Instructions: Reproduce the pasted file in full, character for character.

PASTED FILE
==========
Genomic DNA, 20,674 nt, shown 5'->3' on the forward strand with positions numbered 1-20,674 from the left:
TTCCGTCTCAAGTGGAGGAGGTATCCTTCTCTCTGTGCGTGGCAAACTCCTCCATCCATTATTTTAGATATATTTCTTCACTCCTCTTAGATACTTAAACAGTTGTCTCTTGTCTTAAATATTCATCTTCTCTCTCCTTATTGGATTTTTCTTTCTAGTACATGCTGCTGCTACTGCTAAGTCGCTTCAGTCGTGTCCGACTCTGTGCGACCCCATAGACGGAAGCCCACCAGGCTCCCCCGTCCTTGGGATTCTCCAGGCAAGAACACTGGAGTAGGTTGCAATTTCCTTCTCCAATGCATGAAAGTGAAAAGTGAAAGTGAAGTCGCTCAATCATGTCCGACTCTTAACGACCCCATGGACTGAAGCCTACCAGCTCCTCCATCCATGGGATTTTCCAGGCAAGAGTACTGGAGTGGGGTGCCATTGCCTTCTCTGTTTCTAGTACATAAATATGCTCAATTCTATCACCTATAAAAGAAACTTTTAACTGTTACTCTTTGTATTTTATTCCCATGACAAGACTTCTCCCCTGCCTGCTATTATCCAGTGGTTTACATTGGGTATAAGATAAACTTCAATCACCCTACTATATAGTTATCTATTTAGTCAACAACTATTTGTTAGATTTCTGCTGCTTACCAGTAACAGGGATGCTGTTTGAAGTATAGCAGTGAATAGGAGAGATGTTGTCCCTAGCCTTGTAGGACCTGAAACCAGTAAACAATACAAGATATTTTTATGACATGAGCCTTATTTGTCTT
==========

Genomic DNA, 20,674 nt, shown 5'->3' on the forward strand with positions numbered 1-20,674 from the left:
TTCCGTCTCAAGTGGAGGAGGTATCCTTCTCTCTGTGCGTGGCAAACTCCTCCATCCATTATTTTAGATATATTTCTTCACTCCTCTTAGATACTTAAACAGTTGTCTCTTGTCTTAAATATTCATCTTCTCTCTCCTTATTGGATTTTTCTTTCTAGTACATGCTGCTGCTACTGCTAAGTCGCTTCAGTCGTGTCCGACTCTGTGCGACCCCATAGACGGAAGCCCACCAGGCTCCCCCGTCCTTGGGATTCTCCAGGCAAGAACACTGGAGTAGGTTGCAATTTCCTTCTCCAATGCATGAAAGTGAAAAGTGAAAGTGAAGTCGCTCAATCATGTCCGACTCTTAACGACCCCATGGACTGAAGCCTACCAGCTCCTCCATCCATGGGATTTTCCAGGCAAGAGTACTGGAGTGGGGTGCCATTGCCTTCTCTGTTTCTAGTACATAAATATGCTCAATTCTATCACCTATAAAAGAAACTTTTAACTGTTACTCTTTGTATTTTATTCCCATGACAAGACTTCTCCCCTGCCTGCTATTATCCAGTGGTTTACATTGGGTATAAGATAAACTTCAATCACCCTACTATATAGTTATCTATTTAGTCAACAACTATTTGTTAGATTTCTGCTGCTTACCAGTAACAGGGATGCTGTTTGAAGTATAGCAGTGAATAGGAGAGATGTTGTCCCTAGCCTTGTAGGACCTGAAACCAGTAAACAATACAAGATATTTTTATGACATGAGCCTTATTTGTCTT